Climategate with its admissions of using “tricks” to “hide the decline” & Trenberth’s admission to his Alarmist colleagues that the warming which they predicted just is not happening & they can’t explain this “travesty” is proof of this.

    Oh &, yes, I am very much serious both about my arguments and my challenge. I meant what I said & I am a man of my word.

    (NB. more to follow later ..)

  38. Todd Ferguson

    Spectroscope:

    1998 is not the hottest year on record. I already called you out on that. Not to mention that I thought I had a pretty good analogy that answered the “logic” and showed the flaw in your reasoning, even if 1998 were the hottest year on record, not to mention the fact that multiple people have already said this is about long term trends, not one year in isolation.

    You didn’t address the fact that longwave radiation in the spectrum absorbed by CO2 has consistently been less and less reflected back into space. That’s perhaps the strongest evidence of the effect of extra CO2 in the atmosphere, but you don’t even address it.

    The CRU e-mails show human foibles. They do not represent a global conspiracy. CRU does not control all, or even a a majority of, climate research. If they did, you might have something there, but it doesn’t and you don’t.

  39. Timmy

    Lets have some fun Phil. For a long time we have used the expression “full moon”, “half moon” etc to reference what actually could be called full shadow or something else. Point is, the moon isn’t doing squat to creat the effect (except by being there). Lets give the earth some credit. Lets rename “full moon” with something else.

  40. truthspeaker

    Does the phase of the moon really have anything to do with tides? The phases of the moon have to do with what part of the moon is facing the sun, not how close it is to the earth, right?

  41. Johno

    Spectroscope,

    It seems to me that you are confusing weather and climate. Weather is an instantaneous description of meteorological conditions, whereas climate is a long term average, usually measured as a 30 year running average. If I adopt your methodology, I could claim that April is the driest month of the year, because it was the driest month last year. I could claim that this is a scientific fact, based on data collected well equipped weather stations last year. However, it is nothing more than anecdotal evidence, because the weather varies a lot around here, and April was the one of the wettest months of the year about 4 years go. Perhaps that will help you see where your methodology falls down.

    johno

  42. Johno

    truthspeaker,

    During a new moon, the gravity of the sun and moon are both pulling on Earth in almost the same direction. This causes higher tides during a new moon. It’s not the phase of the moon that causes the high tides, the phase and the high tides are both symptoms of the moons position. That’s the easiest part of the problem to understand.
    Most parts of the world have 2 tides a day, which I believe is caused by some form of resonant effect in the oceans. This also allows high tides to form when the sun and moon are on opposite sides of the Earth, ie during a full moon. These tides are never quite as high as the new moon tides however. If anyone can add further detail to the reason we have 2 tides each day, I’d love to read it.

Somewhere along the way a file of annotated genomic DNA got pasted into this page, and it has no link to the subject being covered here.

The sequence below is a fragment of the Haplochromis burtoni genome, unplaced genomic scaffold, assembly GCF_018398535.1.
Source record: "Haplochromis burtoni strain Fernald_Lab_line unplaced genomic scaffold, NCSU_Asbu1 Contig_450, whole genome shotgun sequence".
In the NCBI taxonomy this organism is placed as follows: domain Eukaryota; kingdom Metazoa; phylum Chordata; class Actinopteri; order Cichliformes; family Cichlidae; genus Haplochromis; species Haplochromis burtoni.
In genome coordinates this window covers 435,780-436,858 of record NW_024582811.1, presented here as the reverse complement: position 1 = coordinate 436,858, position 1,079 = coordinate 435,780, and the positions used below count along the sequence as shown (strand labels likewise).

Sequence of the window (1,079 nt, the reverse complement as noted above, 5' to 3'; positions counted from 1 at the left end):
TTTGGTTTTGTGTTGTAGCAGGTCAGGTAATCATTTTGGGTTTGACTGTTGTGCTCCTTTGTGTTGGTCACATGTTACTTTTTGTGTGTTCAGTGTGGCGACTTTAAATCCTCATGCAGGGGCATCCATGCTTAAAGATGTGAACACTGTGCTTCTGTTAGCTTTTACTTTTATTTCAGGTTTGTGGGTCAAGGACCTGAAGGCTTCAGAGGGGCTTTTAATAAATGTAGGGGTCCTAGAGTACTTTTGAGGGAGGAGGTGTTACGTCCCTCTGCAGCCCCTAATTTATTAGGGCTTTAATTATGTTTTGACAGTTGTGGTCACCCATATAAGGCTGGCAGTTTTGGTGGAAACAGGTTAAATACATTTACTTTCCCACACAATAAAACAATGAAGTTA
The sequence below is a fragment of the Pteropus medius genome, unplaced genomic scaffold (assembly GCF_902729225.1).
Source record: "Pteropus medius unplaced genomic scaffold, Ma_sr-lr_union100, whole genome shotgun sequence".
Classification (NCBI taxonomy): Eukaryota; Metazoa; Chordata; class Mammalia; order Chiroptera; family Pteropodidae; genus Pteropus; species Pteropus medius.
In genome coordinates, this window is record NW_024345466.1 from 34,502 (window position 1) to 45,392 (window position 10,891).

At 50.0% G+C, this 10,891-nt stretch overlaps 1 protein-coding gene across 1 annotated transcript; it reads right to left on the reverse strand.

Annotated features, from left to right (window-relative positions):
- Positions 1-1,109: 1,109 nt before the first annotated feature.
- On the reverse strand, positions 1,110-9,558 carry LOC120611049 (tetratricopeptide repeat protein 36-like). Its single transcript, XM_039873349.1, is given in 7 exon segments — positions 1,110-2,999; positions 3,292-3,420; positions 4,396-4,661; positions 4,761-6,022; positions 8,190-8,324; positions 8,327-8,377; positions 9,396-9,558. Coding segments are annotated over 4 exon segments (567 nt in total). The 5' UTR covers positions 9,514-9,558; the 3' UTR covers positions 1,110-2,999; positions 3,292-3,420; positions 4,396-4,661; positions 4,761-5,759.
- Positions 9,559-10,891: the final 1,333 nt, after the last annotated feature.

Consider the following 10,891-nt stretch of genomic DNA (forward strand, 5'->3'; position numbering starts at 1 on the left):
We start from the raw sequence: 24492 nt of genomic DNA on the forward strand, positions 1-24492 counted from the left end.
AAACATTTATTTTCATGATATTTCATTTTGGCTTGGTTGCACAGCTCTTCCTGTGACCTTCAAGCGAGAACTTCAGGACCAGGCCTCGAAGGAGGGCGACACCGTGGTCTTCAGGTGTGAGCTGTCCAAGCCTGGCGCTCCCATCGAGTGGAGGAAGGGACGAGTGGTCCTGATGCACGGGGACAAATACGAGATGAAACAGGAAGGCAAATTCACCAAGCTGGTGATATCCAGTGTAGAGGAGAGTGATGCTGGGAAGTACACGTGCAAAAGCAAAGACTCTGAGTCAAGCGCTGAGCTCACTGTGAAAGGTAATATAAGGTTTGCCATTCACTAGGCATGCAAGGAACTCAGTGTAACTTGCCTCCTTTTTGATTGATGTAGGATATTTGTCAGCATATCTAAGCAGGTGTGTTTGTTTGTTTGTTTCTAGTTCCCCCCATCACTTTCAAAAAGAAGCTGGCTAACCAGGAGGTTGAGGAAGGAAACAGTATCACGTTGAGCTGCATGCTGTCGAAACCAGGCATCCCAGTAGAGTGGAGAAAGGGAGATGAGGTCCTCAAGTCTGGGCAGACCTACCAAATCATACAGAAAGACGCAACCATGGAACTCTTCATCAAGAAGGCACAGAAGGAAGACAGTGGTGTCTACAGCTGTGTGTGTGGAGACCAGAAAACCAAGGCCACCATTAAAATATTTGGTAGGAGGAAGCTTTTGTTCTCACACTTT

johno

  43. Peter B

    @ Buzz Parsec

    You’re absolutely right. I meant to say “the direction the axis points doesn’t change…” My excuse is it was late at night when I wrote it and should have been in bed.

  44. Peter B

    Truthspeaker asked: “Does the phase of the moon really have anything to do with tides?”

    No. The tides are caused by the presence of the Moon and the Sun. The tides raised by the Moon are about twice the size of the tides raised by the Sun. So tides are at their strongest when the Earth, Moon and Sun are aligned.

    “The phases of the moon have to do with what part of the moon is facing the sun, not how close it is to the earth, right?”

    Yes. When the Moon is closer to the Earth, it simply appears slightly larger than when it’s further away.

    The phase of the Moon is determined both by the part of the Moon facing the Sun, and also the part of the Moon facing the Earth. When they’re the same parts of the Moon (that is, when both the Sun and the Earth are facing the same part of the Moon) we see a Full Moon, and when the parts the Sun and Earth face differ by 90 degrees, we see a Half Moon.

    However, to be correct, when the Moon is closer, the tides will be slightly higher, but I think the effect is negligible.

  45. Peter B

    Johno said: “If anyone can add further detail to the reason we have 2 tides each day, I’d love to read it.”

    My understanding is that we get a tide on the opposite side of the Earth to the Moon because that part of the ocean is attracted least by the Moon’s gravity.

    That is, the ocean on the Moon-side of the Earth is closest to the Moon, so gets the largest pull. Then there’s the Earth, which on average is further away from the Moon, so gets pulled less. Then there’s the ocean on the opposite side of the Earth to the Moon which is further away from the Moon than the Earth on average is, so it gets pulled the least.